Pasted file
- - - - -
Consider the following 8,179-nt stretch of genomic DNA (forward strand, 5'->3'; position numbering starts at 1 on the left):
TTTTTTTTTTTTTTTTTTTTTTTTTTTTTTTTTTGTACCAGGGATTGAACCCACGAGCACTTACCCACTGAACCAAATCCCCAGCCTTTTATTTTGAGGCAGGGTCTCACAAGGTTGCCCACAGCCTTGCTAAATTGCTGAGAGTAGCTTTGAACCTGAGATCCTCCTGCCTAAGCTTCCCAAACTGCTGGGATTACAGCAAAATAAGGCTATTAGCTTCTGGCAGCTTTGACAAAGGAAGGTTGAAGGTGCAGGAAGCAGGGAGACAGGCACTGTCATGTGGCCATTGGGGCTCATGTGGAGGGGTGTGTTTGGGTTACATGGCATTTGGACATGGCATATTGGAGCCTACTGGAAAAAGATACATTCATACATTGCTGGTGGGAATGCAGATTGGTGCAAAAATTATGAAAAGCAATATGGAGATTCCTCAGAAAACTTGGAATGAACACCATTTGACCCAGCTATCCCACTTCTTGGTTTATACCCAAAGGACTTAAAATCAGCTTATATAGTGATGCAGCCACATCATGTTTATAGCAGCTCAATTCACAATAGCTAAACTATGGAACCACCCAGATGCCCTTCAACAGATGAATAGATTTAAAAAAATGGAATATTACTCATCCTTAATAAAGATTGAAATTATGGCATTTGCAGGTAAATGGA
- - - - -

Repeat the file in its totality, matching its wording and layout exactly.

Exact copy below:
Consider the following 8,179-nt stretch of genomic DNA (forward strand, 5'->3'; position numbering starts at 1 on the left):
TTTTTTTTTTTTTTTTTTTTTTTTTTTTTTTTTTGTACCAGGGATTGAACCCACGAGCACTTACCCACTGAACCAAATCCCCAGCCTTTTATTTTGAGGCAGGGTCTCACAAGGTTGCCCACAGCCTTGCTAAATTGCTGAGAGTAGCTTTGAACCTGAGATCCTCCTGCCTAAGCTTCCCAAACTGCTGGGATTACAGCAAAATAAGGCTATTAGCTTCTGGCAGCTTTGACAAAGGAAGGTTGAAGGTGCAGGAAGCAGGGAGACAGGCACTGTCATGTGGCCATTGGGGCTCATGTGGAGGGGTGTGTTTGGGTTACATGGCATTTGGACATGGCATATTGGAGCCTACTGGAAAAAGATACATTCATACATTGCTGGTGGGAATGCAGATTGGTGCAAAAATTATGAAAAGCAATATGGAGATTCCTCAGAAAACTTGGAATGAACACCATTTGACCCAGCTATCCCACTTCTTGGTTTATACCCAAAGGACTTAAAATCAGCTTATATAGTGATGCAGCCACATCATGTTTATAGCAGCTCAATTCACAATAGCTAAACTATGGAACCACCCAGATGCCCTTCAACAGATGAATAGATTTAAAAAAATGGAATATTACTCATCCTTAATAAAGATTGAAATTATGGCATTTGCAGGTAAATGGA